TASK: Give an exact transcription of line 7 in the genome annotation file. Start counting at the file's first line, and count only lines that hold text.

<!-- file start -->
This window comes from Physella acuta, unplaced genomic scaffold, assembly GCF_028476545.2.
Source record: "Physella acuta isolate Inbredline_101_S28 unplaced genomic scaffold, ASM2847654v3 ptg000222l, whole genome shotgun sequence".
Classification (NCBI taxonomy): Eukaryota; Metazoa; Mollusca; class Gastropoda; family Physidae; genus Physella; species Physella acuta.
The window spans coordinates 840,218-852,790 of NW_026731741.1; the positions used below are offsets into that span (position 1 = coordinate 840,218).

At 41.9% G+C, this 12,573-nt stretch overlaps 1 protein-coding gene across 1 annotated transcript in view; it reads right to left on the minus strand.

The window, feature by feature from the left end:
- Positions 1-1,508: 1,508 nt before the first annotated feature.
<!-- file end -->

- Positions 1-1,508: 1,508 nt before the first annotated feature.